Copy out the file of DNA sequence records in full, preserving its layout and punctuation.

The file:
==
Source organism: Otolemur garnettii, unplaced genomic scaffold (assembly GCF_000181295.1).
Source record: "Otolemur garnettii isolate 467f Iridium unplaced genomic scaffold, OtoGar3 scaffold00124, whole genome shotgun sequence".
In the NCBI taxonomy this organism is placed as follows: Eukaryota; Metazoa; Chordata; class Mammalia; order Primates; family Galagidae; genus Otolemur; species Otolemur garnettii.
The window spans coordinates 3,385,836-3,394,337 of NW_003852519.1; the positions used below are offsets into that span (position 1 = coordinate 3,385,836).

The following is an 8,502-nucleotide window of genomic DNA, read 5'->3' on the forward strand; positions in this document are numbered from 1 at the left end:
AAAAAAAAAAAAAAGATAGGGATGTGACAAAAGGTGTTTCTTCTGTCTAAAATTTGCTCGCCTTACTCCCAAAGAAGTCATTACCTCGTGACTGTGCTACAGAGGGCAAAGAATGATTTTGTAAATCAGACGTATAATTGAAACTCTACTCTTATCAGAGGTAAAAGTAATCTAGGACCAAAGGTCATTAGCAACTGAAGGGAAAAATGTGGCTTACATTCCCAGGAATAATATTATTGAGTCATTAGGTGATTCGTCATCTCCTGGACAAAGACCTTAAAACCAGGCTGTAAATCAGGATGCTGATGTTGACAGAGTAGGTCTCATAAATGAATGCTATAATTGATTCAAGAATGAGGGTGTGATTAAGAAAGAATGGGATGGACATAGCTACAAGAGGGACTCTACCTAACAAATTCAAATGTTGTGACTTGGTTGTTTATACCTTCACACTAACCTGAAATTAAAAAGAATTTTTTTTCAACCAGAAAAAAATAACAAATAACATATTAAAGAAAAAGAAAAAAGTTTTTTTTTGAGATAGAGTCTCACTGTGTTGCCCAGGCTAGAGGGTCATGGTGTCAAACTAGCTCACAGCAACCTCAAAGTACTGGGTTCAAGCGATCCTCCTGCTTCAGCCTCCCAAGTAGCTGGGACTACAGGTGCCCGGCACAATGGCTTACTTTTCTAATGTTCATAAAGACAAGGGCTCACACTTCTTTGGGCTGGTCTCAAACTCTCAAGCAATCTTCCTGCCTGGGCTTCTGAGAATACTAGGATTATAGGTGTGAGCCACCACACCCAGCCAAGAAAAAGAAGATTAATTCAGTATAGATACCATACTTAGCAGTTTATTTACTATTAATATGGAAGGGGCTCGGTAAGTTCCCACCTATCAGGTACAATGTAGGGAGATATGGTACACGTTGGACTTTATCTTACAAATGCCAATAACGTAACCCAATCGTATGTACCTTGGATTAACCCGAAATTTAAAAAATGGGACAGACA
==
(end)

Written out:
Source organism: Otolemur garnettii, unplaced genomic scaffold (assembly GCF_000181295.1).
Source record: "Otolemur garnettii isolate 467f Iridium unplaced genomic scaffold, OtoGar3 scaffold00124, whole genome shotgun sequence".
In the NCBI taxonomy this organism is placed as follows: Eukaryota; Metazoa; Chordata; class Mammalia; order Primates; family Galagidae; genus Otolemur; species Otolemur garnettii.
The window spans coordinates 3,385,836-3,394,337 of NW_003852519.1; the positions used below are offsets into that span (position 1 = coordinate 3,385,836).

The following is an 8,502-nucleotide window of genomic DNA, read 5'->3' on the forward strand; positions in this document are numbered from 1 at the left end:
AAAAAAAAAAAAAAGATAGGGATGTGACAAAAGGTGTTTCTTCTGTCTAAAATTTGCTCGCCTTACTCCCAAAGAAGTCATTACCTCGTGACTGTGCTACAGAGGGCAAAGAATGATTTTGTAAATCAGACGTATAATTGAAACTCTACTCTTATCAGAGGTAAAAGTAATCTAGGACCAAAGGTCATTAGCAACTGAAGGGAAAAATGTGGCTTACATTCCCAGGAATAATATTATTGAGTCATTAGGTGATTCGTCATCTCCTGGACAAAGACCTTAAAACCAGGCTGTAAATCAGGATGCTGATGTTGACAGAGTAGGTCTCATAAATGAATGCTATAATTGATTCAAGAATGAGGGTGTGATTAAGAAAGAATGGGATGGACATAGCTACAAGAGGGACTCTACCTAACAAATTCAAATGTTGTGACTTGGTTGTTTATACCTTCACACTAACCTGAAATTAAAAAGAATTTTTTTTCAACCAGAAAAAAATAACAAATAACATATTAAAGAAAAAGAAAAAAGTTTTTTTTTGAGATAGAGTCTCACTGTGTTGCCCAGGCTAGAGGGTCATGGTGTCAAACTAGCTCACAGCAACCTCAAAGTACTGGGTTCAAGCGATCCTCCTGCTTCAGCCTCCCAAGTAGCTGGGACTACAGGTGCCCGGCACAATGGCTTACTTTTCTAATGTTCATAAAGACAAGGGCTCACACTTCTTTGGGCTGGTCTCAAACTCTCAAGCAATCTTCCTGCCTGGGCTTCTGAGAATACTAGGATTATAGGTGTGAGCCACCACACCCAGCCAAGAAAAAGAAGATTAATTCAGTATAGATACCATACTTAGCAGTTTATTTACTATTAATATGGAAGGGGCTCGGTAAGTTCCCACCTATCAGGTACAATGTAGGGAGATATGGTACACGTTGGACTTTATCTTACAAATGCCAATAACGTAACCCAATCGTATGTACCTTGGATTAACCCGAAATTTAAAAAATGGGACAGACA